In an interview, Frauke Gathof reveals what Maasai jeweljery says about the person wearing it, and we find out how "typical" the colourful beaded jewellery really is

WELTKULTUREN NEWS: Frauke, you’re a research assistant in the Africa department. What are you working on at the moment?
FRAUKE GATHOF: As a research assistant, I work in various sections of the museum. In addition to looking after the Africa collection, I research topics for upcoming exhibitions and current projects. Right now I’m primarily concerned with the exhibition project ‘Invisible Inventories: Questioning Kenyan Collections in Western Museums’, which is part of the International Inventories Programme. This is a cooperative project involving artists from Kenya and Europe, the Nairobi National Museum and the Rautenstrauch-Joest-Museum in Cologne, exploring the issue of collections of Kenyan objects in museums in the Global North. As well as setting up a database, the exhibition in the three participating museums are pivotal for ensuring that the issue really comes to the fore and is accessible for the general public. Here at the Weltkulturen Museum, we – the Africa curator Leonie Neumann and I – have researched the provenance of selected objects in our collection. These included Swahili jewellery, a special kanga, and a Maasai shield. Moreover, there are examples of Maasai jewellery in the Frankfurt collection. These will be going on show in the exhibition ‘Green Sky, Blue Grass’, providing the perfect opportunity for me to do some research on them too.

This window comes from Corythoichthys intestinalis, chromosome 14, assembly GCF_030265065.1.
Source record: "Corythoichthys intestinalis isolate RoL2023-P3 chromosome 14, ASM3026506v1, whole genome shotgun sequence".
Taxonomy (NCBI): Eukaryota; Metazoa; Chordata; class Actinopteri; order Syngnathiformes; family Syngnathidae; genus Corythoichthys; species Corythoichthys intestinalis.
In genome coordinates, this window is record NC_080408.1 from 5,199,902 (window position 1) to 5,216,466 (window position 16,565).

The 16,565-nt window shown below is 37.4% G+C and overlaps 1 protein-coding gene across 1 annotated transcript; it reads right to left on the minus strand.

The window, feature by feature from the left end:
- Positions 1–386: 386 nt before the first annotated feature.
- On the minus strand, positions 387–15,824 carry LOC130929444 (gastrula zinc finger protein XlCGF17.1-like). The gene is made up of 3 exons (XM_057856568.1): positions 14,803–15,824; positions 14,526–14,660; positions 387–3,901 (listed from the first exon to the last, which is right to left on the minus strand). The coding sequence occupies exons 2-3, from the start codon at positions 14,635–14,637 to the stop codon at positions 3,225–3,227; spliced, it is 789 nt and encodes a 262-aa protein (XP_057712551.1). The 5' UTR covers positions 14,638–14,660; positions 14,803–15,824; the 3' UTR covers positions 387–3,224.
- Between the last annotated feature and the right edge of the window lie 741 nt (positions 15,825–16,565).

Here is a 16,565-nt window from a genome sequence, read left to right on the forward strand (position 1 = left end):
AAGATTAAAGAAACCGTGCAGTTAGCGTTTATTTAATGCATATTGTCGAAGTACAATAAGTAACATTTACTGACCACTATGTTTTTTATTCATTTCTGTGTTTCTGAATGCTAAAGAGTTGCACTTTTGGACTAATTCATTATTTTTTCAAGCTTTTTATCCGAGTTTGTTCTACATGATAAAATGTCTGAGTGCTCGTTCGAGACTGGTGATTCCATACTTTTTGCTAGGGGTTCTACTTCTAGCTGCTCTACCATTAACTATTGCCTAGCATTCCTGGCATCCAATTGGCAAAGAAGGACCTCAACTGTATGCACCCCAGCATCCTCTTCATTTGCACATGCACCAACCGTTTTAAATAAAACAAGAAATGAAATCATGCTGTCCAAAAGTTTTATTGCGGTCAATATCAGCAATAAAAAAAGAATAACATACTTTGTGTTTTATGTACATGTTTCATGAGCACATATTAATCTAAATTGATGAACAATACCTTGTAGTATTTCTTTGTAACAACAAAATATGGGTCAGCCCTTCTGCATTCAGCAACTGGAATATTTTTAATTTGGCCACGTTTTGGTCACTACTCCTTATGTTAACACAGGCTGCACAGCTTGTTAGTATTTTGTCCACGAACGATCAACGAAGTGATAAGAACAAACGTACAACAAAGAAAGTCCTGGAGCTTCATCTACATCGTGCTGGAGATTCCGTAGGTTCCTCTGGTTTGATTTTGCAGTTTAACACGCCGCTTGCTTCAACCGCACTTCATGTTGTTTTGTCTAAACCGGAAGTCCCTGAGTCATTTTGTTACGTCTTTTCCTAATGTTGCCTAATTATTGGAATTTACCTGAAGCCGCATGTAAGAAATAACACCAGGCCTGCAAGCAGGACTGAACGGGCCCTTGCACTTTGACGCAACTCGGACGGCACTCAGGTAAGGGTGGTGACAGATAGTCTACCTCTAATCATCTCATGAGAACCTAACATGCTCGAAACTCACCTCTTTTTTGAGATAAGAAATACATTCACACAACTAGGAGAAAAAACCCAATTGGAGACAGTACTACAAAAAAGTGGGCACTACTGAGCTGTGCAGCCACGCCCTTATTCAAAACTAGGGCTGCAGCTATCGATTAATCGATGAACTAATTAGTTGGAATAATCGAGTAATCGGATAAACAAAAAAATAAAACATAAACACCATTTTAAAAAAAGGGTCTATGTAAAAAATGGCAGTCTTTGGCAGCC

Men's band for the upper arm. Maasai, Kenya. Leather, glas beads, shell disc. Collected by Dr. Johanna Agthe, 1974. Collection Weltkulturen Museum. Photo: Wolfgang Günzel

WKN: And what did you find particularly interesting while researching beaded jewellery for the exhibition ‘Green Sky, Blue Grass’?